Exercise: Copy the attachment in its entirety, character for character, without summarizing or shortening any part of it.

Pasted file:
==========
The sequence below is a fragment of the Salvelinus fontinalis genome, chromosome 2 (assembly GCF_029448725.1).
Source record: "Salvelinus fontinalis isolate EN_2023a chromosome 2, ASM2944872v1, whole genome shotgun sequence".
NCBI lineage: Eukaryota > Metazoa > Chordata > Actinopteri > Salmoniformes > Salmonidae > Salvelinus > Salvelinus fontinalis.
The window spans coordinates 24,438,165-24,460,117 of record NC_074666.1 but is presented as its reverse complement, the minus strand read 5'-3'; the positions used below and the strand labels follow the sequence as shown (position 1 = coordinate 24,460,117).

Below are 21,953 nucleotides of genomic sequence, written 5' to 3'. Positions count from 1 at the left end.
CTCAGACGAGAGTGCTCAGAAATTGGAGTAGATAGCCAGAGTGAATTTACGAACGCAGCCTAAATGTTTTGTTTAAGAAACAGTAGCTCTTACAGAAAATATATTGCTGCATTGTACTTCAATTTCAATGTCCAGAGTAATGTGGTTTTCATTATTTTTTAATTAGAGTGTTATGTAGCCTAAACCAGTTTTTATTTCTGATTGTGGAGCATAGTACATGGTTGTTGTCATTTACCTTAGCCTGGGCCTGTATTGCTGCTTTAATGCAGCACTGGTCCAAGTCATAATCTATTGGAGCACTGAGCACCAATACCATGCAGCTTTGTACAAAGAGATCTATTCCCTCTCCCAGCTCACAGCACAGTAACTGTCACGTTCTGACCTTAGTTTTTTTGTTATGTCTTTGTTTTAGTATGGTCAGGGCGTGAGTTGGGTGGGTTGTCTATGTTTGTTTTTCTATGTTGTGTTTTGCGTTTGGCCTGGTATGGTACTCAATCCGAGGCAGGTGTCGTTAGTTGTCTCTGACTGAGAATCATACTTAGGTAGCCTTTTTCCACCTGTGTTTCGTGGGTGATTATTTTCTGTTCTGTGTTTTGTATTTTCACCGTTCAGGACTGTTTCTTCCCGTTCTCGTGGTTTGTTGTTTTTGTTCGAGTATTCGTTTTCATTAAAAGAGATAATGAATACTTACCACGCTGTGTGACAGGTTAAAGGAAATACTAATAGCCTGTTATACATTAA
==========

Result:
The sequence below is a fragment of the Salvelinus fontinalis genome, chromosome 2 (assembly GCF_029448725.1).
Source record: "Salvelinus fontinalis isolate EN_2023a chromosome 2, ASM2944872v1, whole genome shotgun sequence".
NCBI lineage: Eukaryota > Metazoa > Chordata > Actinopteri > Salmoniformes > Salmonidae > Salvelinus > Salvelinus fontinalis.
The window spans coordinates 24,438,165-24,460,117 of record NC_074666.1 but is presented as its reverse complement, the minus strand read 5'-3'; the positions used below and the strand labels follow the sequence as shown (position 1 = coordinate 24,460,117).

Below are 21,953 nucleotides of genomic sequence, written 5' to 3'. Positions count from 1 at the left end.
CTCAGACGAGAGTGCTCAGAAATTGGAGTAGATAGCCAGAGTGAATTTACGAACGCAGCCTAAATGTTTTGTTTAAGAAACAGTAGCTCTTACAGAAAATATATTGCTGCATTGTACTTCAATTTCAATGTCCAGAGTAATGTGGTTTTCATTATTTTTTAATTAGAGTGTTATGTAGCCTAAACCAGTTTTTATTTCTGATTGTGGAGCATAGTACATGGTTGTTGTCATTTACCTTAGCCTGGGCCTGTATTGCTGCTTTAATGCAGCACTGGTCCAAGTCATAATCTATTGGAGCACTGAGCACCAATACCATGCAGCTTTGTACAAAGAGATCTATTCCCTCTCCCAGCTCACAGCACAGTAACTGTCACGTTCTGACCTTAGTTTTTTTGTTATGTCTTTGTTTTAGTATGGTCAGGGCGTGAGTTGGGTGGGTTGTCTATGTTTGTTTTTCTATGTTGTGTTTTGCGTTTGGCCTGGTATGGTACTCAATCCGAGGCAGGTGTCGTTAGTTGTCTCTGACTGAGAATCATACTTAGGTAGCCTTTTTCCACCTGTGTTTCGTGGGTGATTATTTTCTGTTCTGTGTTTTGTATTTTCACCGTTCAGGACTGTTTCTTCCCGTTCTCGTGGTTTGTTGTTTTTGTTCGAGTATTCGTTTTCATTAAAAGAGATAATGAATACTTACCACGCTGTGTGACAGGTTAAAGGAAATACTAATAGCCTGTTATACATTAA